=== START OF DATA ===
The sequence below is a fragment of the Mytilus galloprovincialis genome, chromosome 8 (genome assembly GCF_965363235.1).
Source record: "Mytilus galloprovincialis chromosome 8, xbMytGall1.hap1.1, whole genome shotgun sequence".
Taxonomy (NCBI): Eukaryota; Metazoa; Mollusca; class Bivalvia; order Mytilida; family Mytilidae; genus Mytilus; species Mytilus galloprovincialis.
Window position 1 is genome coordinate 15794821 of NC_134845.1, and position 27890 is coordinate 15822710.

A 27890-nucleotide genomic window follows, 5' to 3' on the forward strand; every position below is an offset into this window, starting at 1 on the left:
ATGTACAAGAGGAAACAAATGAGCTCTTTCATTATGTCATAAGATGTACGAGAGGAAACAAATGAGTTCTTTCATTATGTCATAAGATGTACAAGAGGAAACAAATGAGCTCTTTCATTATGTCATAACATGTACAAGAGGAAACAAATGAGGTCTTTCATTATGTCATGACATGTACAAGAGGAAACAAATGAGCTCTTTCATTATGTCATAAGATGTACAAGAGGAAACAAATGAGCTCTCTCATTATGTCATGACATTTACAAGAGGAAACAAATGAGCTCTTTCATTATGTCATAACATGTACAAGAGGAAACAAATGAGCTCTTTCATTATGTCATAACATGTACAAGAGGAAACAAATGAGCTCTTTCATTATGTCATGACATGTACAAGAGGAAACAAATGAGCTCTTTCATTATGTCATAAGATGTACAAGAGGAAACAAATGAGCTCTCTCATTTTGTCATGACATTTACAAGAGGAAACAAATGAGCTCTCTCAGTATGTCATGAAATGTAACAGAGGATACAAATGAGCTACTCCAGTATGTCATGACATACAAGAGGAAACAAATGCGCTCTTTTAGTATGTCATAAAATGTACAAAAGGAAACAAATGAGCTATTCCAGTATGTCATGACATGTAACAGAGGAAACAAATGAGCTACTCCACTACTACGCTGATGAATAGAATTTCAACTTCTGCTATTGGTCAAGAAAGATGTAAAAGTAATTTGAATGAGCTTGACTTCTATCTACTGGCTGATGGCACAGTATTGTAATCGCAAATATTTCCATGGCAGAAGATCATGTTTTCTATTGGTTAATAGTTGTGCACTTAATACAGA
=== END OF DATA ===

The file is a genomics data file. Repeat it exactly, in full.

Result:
The sequence below is a fragment of the Mytilus galloprovincialis genome, chromosome 8 (genome assembly GCF_965363235.1).
Source record: "Mytilus galloprovincialis chromosome 8, xbMytGall1.hap1.1, whole genome shotgun sequence".
Taxonomy (NCBI): Eukaryota; Metazoa; Mollusca; class Bivalvia; order Mytilida; family Mytilidae; genus Mytilus; species Mytilus galloprovincialis.
Window position 1 is genome coordinate 15794821 of NC_134845.1, and position 27890 is coordinate 15822710.

A 27890-nucleotide genomic window follows, 5' to 3' on the forward strand; every position below is an offset into this window, starting at 1 on the left:
ATGTACAAGAGGAAACAAATGAGCTCTTTCATTATGTCATAAGATGTACGAGAGGAAACAAATGAGTTCTTTCATTATGTCATAAGATGTACAAGAGGAAACAAATGAGCTCTTTCATTATGTCATAACATGTACAAGAGGAAACAAATGAGGTCTTTCATTATGTCATGACATGTACAAGAGGAAACAAATGAGCTCTTTCATTATGTCATAAGATGTACAAGAGGAAACAAATGAGCTCTCTCATTATGTCATGACATTTACAAGAGGAAACAAATGAGCTCTTTCATTATGTCATAACATGTACAAGAGGAAACAAATGAGCTCTTTCATTATGTCATAACATGTACAAGAGGAAACAAATGAGCTCTTTCATTATGTCATGACATGTACAAGAGGAAACAAATGAGCTCTTTCATTATGTCATAAGATGTACAAGAGGAAACAAATGAGCTCTCTCATTTTGTCATGACATTTACAAGAGGAAACAAATGAGCTCTCTCAGTATGTCATGAAATGTAACAGAGGATACAAATGAGCTACTCCAGTATGTCATGACATACAAGAGGAAACAAATGCGCTCTTTTAGTATGTCATAAAATGTACAAAAGGAAACAAATGAGCTATTCCAGTATGTCATGACATGTAACAGAGGAAACAAATGAGCTACTCCACTACTACGCTGATGAATAGAATTTCAACTTCTGCTATTGGTCAAGAAAGATGTAAAAGTAATTTGAATGAGCTTGACTTCTATCTACTGGCTGATGGCACAGTATTGTAATCGCAAATATTTCCATGGCAGAAGATCATGTTTTCTATTGGTTAATAGTTGTGCACTTAATACAGA